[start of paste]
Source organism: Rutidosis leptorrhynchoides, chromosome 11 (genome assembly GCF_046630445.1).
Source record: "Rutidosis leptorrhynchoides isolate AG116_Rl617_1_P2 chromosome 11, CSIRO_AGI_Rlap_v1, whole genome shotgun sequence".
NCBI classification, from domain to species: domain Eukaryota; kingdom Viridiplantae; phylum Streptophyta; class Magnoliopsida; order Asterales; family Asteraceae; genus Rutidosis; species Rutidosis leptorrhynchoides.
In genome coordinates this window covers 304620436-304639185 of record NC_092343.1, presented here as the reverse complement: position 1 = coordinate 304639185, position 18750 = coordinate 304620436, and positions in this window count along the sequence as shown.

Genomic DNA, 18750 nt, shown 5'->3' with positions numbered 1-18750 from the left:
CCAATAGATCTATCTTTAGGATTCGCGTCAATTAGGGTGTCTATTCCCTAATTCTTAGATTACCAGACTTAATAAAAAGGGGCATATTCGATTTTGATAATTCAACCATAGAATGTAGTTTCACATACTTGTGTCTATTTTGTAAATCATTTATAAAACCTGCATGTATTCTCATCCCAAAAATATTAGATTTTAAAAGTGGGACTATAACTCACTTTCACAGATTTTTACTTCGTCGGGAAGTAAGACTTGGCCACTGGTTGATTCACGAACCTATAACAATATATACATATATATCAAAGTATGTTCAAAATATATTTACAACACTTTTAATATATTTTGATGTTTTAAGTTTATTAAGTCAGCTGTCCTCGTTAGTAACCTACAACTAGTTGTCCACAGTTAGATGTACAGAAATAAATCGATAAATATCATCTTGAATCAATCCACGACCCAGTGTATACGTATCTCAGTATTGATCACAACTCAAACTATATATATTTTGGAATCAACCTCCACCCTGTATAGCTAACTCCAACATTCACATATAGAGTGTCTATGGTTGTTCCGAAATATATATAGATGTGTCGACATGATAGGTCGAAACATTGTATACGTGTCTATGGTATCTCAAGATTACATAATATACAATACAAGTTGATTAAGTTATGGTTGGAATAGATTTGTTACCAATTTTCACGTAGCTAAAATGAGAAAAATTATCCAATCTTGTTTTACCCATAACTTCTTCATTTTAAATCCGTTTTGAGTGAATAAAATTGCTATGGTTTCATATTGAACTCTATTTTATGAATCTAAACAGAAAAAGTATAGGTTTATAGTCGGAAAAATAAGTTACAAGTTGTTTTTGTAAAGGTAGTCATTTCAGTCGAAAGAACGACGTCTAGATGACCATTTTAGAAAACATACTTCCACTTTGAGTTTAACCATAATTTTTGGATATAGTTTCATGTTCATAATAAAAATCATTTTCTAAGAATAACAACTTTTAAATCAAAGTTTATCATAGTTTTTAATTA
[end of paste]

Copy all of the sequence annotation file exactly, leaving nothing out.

Source organism: Rutidosis leptorrhynchoides, chromosome 11 (genome assembly GCF_046630445.1).
Source record: "Rutidosis leptorrhynchoides isolate AG116_Rl617_1_P2 chromosome 11, CSIRO_AGI_Rlap_v1, whole genome shotgun sequence".
NCBI classification, from domain to species: domain Eukaryota; kingdom Viridiplantae; phylum Streptophyta; class Magnoliopsida; order Asterales; family Asteraceae; genus Rutidosis; species Rutidosis leptorrhynchoides.
In genome coordinates this window covers 304620436-304639185 of record NC_092343.1, presented here as the reverse complement: position 1 = coordinate 304639185, position 18750 = coordinate 304620436, and positions in this window count along the sequence as shown.

Genomic DNA, 18750 nt, shown 5'->3' with positions numbered 1-18750 from the left:
CCAATAGATCTATCTTTAGGATTCGCGTCAATTAGGGTGTCTATTCCCTAATTCTTAGATTACCAGACTTAATAAAAAGGGGCATATTCGATTTTGATAATTCAACCATAGAATGTAGTTTCACATACTTGTGTCTATTTTGTAAATCATTTATAAAACCTGCATGTATTCTCATCCCAAAAATATTAGATTTTAAAAGTGGGACTATAACTCACTTTCACAGATTTTTACTTCGTCGGGAAGTAAGACTTGGCCACTGGTTGATTCACGAACCTATAACAATATATACATATATATCAAAGTATGTTCAAAATATATTTACAACACTTTTAATATATTTTGATGTTTTAAGTTTATTAAGTCAGCTGTCCTCGTTAGTAACCTACAACTAGTTGTCCACAGTTAGATGTACAGAAATAAATCGATAAATATCATCTTGAATCAATCCACGACCCAGTGTATACGTATCTCAGTATTGATCACAACTCAAACTATATATATTTTGGAATCAACCTCCACCCTGTATAGCTAACTCCAACATTCACATATAGAGTGTCTATGGTTGTTCCGAAATATATATAGATGTGTCGACATGATAGGTCGAAACATTGTATACGTGTCTATGGTATCTCAAGATTACATAATATACAATACAAGTTGATTAAGTTATGGTTGGAATAGATTTGTTACCAATTTTCACGTAGCTAAAATGAGAAAAATTATCCAATCTTGTTTTACCCATAACTTCTTCATTTTAAATCCGTTTTGAGTGAATAAAATTGCTATGGTTTCATATTGAACTCTATTTTATGAATCTAAACAGAAAAAGTATAGGTTTATAGTCGGAAAAATAAGTTACAAGTTGTTTTTGTAAAGGTAGTCATTTCAGTCGAAAGAACGACGTCTAGATGACCATTTTAGAAAACATACTTCCACTTTGAGTTTAACCATAATTTTTGGATATAGTTTCATGTTCATAATAAAAATCATTTTCTAAGAATAACAACTTTTAAATCAAAGTTTATCATAGTTTTTAATTA